Further, the survey projected India's current account to register a surplus of 2 per cent of the GDP in FY21, first time in 17 years.
Target core inflation for monetary policy
The Economic Survey called for targeting core inflation (inflation in the price index excluding food, fuel and other volatile components) for monetary policy purposes, which as per the survey is a "better measure of inflation". This is because food and fuel price shocks are transitory as well as mainly supply-driven and therefore not a monetary phenomenon, the survey pointed out, adding that a sole focus on CPI-C inflation may not be appropriate for four reasons.
"First, food inflation, which contributes significantly to CPI-C is driven primarily by supply-side factors. Second, given its role as the headline target for monetary policy, changes in CPI-C anchor inflation expectations. This occurs despite inflation in CPI-C being driven by supply-side factors that drive food inflation. Third, several components of food inflation are transitory with wide variations within the food and beverages group. Finally, food inflation has been driving overall CPI-C inflation due to the relatively higher weight of food items in the index," it said.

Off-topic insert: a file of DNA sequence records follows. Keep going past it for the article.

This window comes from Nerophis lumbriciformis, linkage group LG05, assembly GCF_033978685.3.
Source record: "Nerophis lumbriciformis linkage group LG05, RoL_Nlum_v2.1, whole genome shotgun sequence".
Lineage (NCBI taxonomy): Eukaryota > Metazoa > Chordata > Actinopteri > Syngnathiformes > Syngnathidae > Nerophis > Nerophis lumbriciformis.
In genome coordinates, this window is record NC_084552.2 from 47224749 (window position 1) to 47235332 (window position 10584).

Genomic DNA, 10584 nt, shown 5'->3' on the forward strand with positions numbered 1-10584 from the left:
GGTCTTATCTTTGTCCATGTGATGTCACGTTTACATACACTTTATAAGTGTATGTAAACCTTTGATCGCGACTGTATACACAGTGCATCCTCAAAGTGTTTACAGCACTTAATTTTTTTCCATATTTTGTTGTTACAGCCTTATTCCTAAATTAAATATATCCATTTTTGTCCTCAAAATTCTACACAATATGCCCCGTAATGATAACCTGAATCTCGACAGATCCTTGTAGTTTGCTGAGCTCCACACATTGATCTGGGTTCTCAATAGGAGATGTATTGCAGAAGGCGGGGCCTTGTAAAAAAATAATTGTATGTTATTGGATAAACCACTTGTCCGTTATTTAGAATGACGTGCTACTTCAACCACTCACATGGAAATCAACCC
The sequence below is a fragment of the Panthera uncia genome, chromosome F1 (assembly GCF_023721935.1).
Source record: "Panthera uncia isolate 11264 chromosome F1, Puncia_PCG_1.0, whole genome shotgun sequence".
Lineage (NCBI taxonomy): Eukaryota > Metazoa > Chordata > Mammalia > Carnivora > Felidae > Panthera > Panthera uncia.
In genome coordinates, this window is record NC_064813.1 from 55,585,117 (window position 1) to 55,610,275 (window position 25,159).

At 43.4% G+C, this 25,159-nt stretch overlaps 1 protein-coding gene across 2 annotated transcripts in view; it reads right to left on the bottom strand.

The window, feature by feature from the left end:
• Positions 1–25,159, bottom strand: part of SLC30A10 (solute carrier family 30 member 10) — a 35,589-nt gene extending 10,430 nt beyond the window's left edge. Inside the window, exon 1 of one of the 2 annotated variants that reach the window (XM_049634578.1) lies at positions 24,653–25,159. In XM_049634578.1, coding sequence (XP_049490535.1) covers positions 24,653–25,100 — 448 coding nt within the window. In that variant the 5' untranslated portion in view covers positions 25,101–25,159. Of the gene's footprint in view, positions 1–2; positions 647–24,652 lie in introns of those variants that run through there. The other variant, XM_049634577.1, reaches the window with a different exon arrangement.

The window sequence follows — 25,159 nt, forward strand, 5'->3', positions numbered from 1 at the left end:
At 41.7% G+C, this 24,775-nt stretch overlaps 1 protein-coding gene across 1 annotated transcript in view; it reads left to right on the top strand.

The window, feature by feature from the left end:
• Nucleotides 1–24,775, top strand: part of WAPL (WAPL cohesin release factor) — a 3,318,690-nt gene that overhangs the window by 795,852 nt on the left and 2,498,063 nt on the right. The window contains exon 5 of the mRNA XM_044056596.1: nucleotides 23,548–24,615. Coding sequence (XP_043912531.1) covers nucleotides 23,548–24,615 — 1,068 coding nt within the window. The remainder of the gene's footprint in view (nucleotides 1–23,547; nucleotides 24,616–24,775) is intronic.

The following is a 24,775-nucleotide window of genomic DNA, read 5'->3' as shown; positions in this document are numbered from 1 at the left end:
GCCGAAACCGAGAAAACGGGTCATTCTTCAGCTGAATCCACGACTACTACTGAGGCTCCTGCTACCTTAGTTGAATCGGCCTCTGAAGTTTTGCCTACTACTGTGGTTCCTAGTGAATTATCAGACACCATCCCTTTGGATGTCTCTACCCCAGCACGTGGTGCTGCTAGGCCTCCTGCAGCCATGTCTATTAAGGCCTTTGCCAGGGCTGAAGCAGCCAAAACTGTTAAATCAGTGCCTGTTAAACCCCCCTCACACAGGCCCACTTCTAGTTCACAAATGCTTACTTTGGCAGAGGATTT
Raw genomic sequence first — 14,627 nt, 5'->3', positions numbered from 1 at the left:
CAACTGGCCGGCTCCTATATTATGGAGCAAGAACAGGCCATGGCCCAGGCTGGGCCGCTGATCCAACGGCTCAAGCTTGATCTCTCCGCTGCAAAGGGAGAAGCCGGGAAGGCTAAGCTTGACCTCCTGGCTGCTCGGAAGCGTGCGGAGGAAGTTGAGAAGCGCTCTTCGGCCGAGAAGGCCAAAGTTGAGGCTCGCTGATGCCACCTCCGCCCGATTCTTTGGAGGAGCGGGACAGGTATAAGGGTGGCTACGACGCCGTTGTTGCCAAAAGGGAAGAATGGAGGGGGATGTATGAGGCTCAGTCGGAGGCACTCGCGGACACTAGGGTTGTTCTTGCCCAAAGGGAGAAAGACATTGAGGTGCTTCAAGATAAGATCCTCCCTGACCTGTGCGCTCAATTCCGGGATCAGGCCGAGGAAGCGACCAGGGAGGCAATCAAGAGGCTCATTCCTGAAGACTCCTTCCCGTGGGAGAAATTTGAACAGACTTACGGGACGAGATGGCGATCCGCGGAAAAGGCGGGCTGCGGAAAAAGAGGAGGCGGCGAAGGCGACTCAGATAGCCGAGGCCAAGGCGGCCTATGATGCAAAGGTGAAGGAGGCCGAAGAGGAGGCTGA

The survey also hinted at change in the base year for CPI and included new sources of price data in its calculation.
Monetary transmission strong
The RBI has reduced repo rate by 250 bps since February 2019 (the current easing cycle). The survey noted that the transmission of policy repo rate changes to deposit and lending rates of scheduled commercial banks (SCBs) has improved since March 2020. "Across bank groups, Private Sector Banks exhibited greater transmission in terms on fresh loans, however Public Sector Banks exhibited greater transmission on outstanding loans for the entire easing cycle. Private Sector Banks also reduced deposit rates more than Public Sector Banks," the survey said.
Banks have also reduced saving deposit rates. "The saving deposit rates of five major banks, which ranged 3.25-3.5 per cent prior to the introduction of the external benchmark (in end September 2019), were placed at 2.7-3.0 per cent as on January 15, 2021," it stated.